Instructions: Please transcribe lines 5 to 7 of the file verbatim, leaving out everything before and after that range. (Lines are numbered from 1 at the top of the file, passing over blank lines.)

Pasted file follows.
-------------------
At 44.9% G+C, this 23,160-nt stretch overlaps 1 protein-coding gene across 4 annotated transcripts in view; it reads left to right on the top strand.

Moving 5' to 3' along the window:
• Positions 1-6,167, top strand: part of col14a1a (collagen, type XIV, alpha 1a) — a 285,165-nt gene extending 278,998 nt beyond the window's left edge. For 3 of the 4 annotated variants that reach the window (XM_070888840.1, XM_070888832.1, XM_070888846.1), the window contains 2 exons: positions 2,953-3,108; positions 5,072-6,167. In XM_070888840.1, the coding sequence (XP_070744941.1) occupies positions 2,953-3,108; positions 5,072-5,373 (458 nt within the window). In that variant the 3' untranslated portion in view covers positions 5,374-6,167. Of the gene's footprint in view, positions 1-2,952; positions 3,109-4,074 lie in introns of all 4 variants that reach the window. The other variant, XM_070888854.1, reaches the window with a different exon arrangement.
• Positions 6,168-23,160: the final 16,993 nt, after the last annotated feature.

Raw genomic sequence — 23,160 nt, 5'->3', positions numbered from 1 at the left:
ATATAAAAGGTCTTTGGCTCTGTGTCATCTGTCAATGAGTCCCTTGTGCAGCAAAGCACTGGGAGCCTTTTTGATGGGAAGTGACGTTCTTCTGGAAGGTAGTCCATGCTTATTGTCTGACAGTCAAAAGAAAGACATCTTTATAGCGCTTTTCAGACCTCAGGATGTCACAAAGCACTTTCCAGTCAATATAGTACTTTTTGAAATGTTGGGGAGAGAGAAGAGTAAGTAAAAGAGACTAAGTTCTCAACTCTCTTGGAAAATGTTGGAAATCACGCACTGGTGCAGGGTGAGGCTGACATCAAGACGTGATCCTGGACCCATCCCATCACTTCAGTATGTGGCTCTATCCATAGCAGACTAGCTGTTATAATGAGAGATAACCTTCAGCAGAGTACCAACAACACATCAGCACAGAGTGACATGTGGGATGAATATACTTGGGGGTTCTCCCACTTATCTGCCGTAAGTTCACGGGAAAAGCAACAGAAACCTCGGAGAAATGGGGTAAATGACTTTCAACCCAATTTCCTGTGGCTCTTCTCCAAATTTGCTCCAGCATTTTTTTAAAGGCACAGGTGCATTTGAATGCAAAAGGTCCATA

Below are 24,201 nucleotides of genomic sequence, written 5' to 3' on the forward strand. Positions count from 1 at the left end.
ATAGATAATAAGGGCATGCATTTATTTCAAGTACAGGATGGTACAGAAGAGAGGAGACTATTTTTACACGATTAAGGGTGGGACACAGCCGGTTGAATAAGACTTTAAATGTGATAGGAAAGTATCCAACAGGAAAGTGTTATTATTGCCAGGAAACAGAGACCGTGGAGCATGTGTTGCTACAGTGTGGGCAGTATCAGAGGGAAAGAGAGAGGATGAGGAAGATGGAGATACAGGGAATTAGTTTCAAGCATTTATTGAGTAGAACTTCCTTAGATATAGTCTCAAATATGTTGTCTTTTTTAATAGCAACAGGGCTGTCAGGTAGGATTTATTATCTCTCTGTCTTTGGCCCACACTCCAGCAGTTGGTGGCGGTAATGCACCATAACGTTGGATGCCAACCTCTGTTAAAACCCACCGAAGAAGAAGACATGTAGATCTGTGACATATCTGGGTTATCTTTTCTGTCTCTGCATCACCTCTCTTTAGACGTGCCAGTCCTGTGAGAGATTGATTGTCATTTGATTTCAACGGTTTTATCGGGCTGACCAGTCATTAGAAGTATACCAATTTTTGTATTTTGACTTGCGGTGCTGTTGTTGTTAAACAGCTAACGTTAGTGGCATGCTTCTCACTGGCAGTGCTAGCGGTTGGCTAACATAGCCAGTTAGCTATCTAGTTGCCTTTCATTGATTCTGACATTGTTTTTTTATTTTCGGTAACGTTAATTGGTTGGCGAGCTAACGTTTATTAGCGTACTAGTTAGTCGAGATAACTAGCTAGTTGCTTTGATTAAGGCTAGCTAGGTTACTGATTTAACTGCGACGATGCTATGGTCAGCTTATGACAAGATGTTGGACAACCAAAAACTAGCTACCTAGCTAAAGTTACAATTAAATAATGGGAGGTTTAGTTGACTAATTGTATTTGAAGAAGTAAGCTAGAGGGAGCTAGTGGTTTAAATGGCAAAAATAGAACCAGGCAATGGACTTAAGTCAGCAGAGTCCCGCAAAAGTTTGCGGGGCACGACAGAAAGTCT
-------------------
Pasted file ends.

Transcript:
Raw genomic sequence — 23,160 nt, 5'->3', positions numbered from 1 at the left:
ATATAAAAGGTCTTTGGCTCTGTGTCATCTGTCAATGAGTCCCTTGTGCAGCAAAGCACTGGGAGCCTTTTTGATGGGAAGTGACGTTCTTCTGGAAGGTAGTCCATGCTTATTGTCTGACAGTCAAAAGAAAGACATCTTTATAGCGCTTTTCAGACCTCAGGATGTCACAAAGCACTTTCCAGTCAATATAGTACTTTTTGAAATGTTGGGGAGAGAGAAGAGTAAGTAAAAGAGACTAAGTTCTCAACTCTCTTGGAAAATGTTGGAAATCACGCACTGGTGCAGGGTGAGGCTGACATCAAGACGTGATCCTGGACCCATCCCATCACTTCAGTATGTGGCTCTATCCATAGCAGACTAGCTGTTATAATGAGAGATAACCTTCAGCAGAGTACCAACAACACATCAGCACAGAGTGACATGTGGGATGAATATACTTGGGGGTTCTCCCACTTATCTGCCGTAAGTTCACGGGAAAAGCAACAGAAACCTCGGAGAAATGGGGTAAATGACTTTCAACCCAATTTCCTGTGGCTCTTCTCCAAATTTGCTCCAGCATTTTTTTAAAGGCACAGGTGCATTTGAATGCAAAAGGTCCATA

Below are 24,201 nucleotides of genomic sequence, written 5' to 3' on the forward strand. Positions count from 1 at the left end.